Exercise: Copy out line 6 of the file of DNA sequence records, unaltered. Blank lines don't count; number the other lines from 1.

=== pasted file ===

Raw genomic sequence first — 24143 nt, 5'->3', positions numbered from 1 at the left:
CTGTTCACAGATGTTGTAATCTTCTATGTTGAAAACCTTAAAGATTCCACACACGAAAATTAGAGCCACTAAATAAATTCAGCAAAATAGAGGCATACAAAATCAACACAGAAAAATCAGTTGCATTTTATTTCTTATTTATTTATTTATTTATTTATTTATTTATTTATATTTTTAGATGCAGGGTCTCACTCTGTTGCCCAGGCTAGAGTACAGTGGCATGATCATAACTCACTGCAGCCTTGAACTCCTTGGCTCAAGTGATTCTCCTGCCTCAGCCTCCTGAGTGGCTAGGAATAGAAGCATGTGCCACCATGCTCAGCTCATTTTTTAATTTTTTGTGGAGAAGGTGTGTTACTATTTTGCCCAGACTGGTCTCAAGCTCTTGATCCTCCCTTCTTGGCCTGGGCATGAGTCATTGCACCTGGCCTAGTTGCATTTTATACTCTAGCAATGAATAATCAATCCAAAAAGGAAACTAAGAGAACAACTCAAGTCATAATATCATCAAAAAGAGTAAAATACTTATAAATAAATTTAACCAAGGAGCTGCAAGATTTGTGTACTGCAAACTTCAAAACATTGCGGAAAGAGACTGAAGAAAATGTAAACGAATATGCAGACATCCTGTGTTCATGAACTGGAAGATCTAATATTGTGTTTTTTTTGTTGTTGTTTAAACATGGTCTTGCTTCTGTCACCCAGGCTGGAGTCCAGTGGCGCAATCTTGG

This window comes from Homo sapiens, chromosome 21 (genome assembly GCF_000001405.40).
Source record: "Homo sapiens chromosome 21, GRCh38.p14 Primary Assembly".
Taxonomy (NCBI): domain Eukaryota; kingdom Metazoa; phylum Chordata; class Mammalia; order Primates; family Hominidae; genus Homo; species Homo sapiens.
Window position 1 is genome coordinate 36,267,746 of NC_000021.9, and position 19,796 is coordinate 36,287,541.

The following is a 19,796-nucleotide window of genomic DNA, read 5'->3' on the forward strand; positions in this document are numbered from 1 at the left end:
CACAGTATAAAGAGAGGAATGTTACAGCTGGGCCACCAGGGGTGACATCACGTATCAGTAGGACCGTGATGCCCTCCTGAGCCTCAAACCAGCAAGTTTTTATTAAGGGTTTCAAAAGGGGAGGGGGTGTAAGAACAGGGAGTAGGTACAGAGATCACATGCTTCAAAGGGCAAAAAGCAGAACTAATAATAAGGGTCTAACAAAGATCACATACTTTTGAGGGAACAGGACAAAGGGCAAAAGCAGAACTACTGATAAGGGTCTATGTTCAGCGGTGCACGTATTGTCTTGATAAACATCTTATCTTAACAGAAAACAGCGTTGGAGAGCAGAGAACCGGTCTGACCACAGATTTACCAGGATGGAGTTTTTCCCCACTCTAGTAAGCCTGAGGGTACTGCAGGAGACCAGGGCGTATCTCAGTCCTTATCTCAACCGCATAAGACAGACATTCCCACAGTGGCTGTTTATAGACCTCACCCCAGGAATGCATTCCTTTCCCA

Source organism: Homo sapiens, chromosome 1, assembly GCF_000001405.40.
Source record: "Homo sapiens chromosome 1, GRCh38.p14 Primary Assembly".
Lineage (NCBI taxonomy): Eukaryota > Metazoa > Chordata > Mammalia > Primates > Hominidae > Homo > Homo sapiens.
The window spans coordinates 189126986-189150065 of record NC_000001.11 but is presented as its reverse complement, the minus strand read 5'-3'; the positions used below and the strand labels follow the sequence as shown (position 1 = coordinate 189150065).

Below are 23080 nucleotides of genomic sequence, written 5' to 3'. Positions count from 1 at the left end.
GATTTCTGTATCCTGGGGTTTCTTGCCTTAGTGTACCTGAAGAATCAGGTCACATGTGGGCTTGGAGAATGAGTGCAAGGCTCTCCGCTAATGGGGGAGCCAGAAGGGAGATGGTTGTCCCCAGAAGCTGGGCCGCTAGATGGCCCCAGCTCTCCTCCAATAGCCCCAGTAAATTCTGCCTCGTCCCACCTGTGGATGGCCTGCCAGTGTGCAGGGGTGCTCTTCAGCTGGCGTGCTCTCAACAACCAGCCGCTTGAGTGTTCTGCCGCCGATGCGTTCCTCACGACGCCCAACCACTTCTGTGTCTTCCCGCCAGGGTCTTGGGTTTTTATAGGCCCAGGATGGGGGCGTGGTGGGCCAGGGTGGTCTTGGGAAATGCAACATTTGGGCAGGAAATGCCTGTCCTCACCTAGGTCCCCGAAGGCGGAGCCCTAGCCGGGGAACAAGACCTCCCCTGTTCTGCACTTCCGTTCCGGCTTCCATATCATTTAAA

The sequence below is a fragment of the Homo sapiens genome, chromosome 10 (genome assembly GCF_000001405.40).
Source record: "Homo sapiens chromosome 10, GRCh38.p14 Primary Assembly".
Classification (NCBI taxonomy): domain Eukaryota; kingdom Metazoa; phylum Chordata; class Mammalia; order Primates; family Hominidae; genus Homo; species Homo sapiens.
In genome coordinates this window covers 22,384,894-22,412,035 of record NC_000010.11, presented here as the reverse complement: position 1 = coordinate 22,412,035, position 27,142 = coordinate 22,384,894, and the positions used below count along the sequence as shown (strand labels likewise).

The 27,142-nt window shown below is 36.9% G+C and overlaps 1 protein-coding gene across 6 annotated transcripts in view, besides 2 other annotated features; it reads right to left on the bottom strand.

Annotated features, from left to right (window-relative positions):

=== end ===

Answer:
Window position 1 is genome coordinate 36,267,746 of NC_000021.9, and position 19,796 is coordinate 36,287,541.